In response to feedback from AI/AN Summit Planning Committee members that it would be beneficial to also conduct follow-up evaluation with CCCNP stakeholders, GW Cancer Center created a short survey, which was open for over two weeks in November and December 2016. The demographic information of six respondents are summarized in Table 7. The six respondents participated in most of the workgroups, whether actively or passively, and were from CDC, National Cancer Institute, GW Cancer Center and the American College of Surgeons on Cancer. The survey respondents identified technical assistance providers as well as representatives of the AI/AN National Breast and Cervical Cancer Early Detection Programs, AI/AN Colorectal Cancer Control Programs and/or State National Comprehensive Cancer Control Programs. Three were program officers, two were program coordinators, managers or directors and one was an epidemiologist, and all had held their positions for more than two years.

Updates

Increased Knowledge

Of the six respondents, five indicated that they learned something new about the tribes from the summit, including about the uniqueness of the AI/AN community as a whole, issues most important to the tribes and AI/AN community and important differences from the rest of the U.S. population (one strongly disagreed). These takeaways highlight the need to focus research, programming, technical assistance and funding that are tailored to the community. Respondents specified their key takeaways as follows:

  • Highest risks in Indian Country are so different from what CDC funds.”
  • “I learned more about how they operationalize colorectal cancer screening, particularly in the Northern Plains and the Southwest.”
  • “The importance of advocacy to gain important and relevant data for cancer control planning and surveillance.“
  • “The critical importance of issues [such as] tobacco cessation [and] availability of healthy food.”

Intention to Use Newly Acquired Knowledge

Four survey respondents indicated that knowledge gained during the summit had improved his/her relationship with the tribes as follows:

  • The summit “increased awareness of the importance of inclusion of the tribes in the provision of [technical assistance] from a national perspective.”
  • Since the summit, “I have taken an active role in brokering the relationship between [my organization] and tribal representatives to get useful data into the hands of tribes and make sure tribal concerns are included in strategic planning. [I have] been working to increase research training funding for AI/AN researchers.”
  • The summit helped them understand “the context” in which they work.
  • The summit has prompted an effort to look “at cancer from a primary prevention level: what preventative measures can prevent multiple cancer types?”

Successes of the Summit

Four respondents said that the collaborative workgroup activities were the keys to the summit’s success, and opportunities for attendees to interact, provide input, form relationships and build trust. Two respondents attributed the summit’s success to the authentic speakers and attendees, and one pointed to the “packed” agenda and wealth of relevant and interesting information provided.

Improvements for Future Summits

Four respondents strongly agreed that the summit should be repeated again in the future. One agreed and another strongly disagreed. Three survey respondents suggested that follow-up technical assistance or scheduled meetings may be ways to ensure the delivery of specific, measurable, achievable, realistic and time-bound (SMARTer) action plans from future summits. One respondent also suggested that there be discussion about baseline targets for objectives and assistance finding the appropriate data.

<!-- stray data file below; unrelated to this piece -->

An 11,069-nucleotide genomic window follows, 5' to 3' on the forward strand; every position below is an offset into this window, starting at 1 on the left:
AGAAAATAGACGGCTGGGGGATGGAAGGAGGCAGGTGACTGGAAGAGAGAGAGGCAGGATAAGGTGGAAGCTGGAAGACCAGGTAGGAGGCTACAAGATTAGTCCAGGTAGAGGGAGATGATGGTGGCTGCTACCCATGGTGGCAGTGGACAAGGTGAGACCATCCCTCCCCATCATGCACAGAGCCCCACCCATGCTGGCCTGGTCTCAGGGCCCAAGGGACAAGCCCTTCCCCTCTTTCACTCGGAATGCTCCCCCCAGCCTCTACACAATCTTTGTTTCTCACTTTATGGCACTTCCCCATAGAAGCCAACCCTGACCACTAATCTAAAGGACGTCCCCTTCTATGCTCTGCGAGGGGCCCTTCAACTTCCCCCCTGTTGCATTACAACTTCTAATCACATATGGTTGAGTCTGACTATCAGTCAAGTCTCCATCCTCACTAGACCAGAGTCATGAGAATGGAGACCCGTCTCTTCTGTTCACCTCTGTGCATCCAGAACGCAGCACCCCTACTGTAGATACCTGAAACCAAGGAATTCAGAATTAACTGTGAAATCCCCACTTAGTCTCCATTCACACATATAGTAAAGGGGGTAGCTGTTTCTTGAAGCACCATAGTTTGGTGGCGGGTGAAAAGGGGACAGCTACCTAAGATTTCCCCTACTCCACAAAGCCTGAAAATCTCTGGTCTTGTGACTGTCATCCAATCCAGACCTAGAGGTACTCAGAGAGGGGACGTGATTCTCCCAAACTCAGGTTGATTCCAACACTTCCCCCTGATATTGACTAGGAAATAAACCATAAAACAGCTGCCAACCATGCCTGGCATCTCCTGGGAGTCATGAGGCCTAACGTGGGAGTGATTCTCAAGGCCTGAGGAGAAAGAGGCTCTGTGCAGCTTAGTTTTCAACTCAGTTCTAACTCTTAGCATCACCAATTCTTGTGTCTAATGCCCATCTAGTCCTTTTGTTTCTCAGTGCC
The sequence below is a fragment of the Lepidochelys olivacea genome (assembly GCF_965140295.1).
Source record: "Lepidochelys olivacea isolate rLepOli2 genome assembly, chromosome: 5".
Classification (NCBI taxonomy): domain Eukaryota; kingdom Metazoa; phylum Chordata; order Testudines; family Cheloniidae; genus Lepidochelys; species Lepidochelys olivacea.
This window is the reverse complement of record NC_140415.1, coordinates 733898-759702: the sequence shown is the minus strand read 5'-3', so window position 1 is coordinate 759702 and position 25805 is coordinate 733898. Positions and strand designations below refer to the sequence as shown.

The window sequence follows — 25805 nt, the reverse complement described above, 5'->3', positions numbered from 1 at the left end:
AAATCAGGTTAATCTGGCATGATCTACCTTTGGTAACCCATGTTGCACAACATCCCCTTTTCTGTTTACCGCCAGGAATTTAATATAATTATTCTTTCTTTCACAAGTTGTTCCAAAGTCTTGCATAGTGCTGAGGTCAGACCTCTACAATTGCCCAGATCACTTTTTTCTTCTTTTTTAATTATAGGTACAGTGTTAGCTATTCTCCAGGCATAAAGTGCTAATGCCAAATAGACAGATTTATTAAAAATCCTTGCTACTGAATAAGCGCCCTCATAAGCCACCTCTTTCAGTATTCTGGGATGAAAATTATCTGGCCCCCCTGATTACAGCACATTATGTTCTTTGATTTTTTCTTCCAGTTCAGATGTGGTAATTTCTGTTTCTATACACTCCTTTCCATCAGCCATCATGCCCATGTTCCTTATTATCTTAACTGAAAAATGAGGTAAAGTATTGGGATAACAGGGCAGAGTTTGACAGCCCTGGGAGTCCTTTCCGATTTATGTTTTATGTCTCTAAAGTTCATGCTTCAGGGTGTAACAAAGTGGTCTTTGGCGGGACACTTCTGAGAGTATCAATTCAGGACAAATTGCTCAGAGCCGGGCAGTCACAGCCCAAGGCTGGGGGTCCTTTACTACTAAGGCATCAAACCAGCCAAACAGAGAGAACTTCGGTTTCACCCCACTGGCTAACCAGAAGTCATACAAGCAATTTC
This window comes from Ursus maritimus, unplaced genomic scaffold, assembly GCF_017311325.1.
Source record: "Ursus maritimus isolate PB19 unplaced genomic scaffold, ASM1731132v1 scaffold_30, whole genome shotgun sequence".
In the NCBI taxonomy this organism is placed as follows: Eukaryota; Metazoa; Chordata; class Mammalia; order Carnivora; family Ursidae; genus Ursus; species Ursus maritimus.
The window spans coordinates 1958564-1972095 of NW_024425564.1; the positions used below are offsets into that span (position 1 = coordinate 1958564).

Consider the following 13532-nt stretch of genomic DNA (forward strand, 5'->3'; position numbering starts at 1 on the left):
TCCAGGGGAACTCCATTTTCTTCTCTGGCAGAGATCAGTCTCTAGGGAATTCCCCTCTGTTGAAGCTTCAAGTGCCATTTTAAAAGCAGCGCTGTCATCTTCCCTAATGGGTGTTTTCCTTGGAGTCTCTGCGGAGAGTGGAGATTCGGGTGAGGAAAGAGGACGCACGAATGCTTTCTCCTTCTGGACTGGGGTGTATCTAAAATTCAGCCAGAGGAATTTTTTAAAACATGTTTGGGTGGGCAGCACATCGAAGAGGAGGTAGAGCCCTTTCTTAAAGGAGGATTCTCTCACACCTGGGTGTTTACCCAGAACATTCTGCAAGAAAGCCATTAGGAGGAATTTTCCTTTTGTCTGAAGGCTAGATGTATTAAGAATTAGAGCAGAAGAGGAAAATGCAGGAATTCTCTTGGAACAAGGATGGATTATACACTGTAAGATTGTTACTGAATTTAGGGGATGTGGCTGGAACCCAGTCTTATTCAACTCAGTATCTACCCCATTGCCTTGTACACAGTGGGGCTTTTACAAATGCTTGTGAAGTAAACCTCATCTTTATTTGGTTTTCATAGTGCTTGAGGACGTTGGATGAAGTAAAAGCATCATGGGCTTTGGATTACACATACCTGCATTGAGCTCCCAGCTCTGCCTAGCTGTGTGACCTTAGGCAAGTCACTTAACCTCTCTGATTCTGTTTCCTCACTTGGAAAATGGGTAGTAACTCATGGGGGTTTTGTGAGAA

Summit Evaluation

Three respondents strongly agreed and three agreed that the evaluation of the summit was useful, mostly because it simply provided documentation and data on inputs, comments and feedback from summit attendees. One specified that having participants “write comments on large sheets of paper” for qualitative feedback was particularly helpful, and another appreciated that specific time was allocated to evaluation during the summit, rather than at the end of the summit.

Planned Technical Assistance and Support for AI/AN Tribes and Grantees

Two respondents specified their current efforts to acquire more funding for tribal programs: one specified that a small CDC team has developed funding to create a tribal clinic assessment tool for 2017/2018 and are convening regularly to discuss the plan. Further, one respondent specified that there are ongoing efforts to connect tribal programs to CCCNP contacts that can share experiences and best practices. Finally, one respondent is planning for more tribal involvement in the Cancer Moonshot initiative.

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The 2016 CDC Cancer Summit provided a much-needed opportunity for AI/AN grantees and stakeholders to gather. The first objective of the summit to “provide a forum for open dialogue about topics of interest to all CDC DCPC tribal grantees” was met: whether attendees renewed existing relationships or formed new partnerships, attendees overwhelmingly reported that they learned from each other. The second objective of the summit, to “provide an opportunity… to work together in teams to collaboratively identify priority areas and strategies for American Indian and Alaska Native communities,” was also met with the creation of action plans during the summit in April 2016. Six months later, this report reveals steady progress and some key early successes. Although notable barriers to action plan implementation persist, from program and health care workforce retention and funding sustainability to the time-consuming nature of implementing policy, systems and environmental strategies, programs have continued to work on priority cancer topics including tobacco cessation, HPV vaccination and colorectal cancer screening.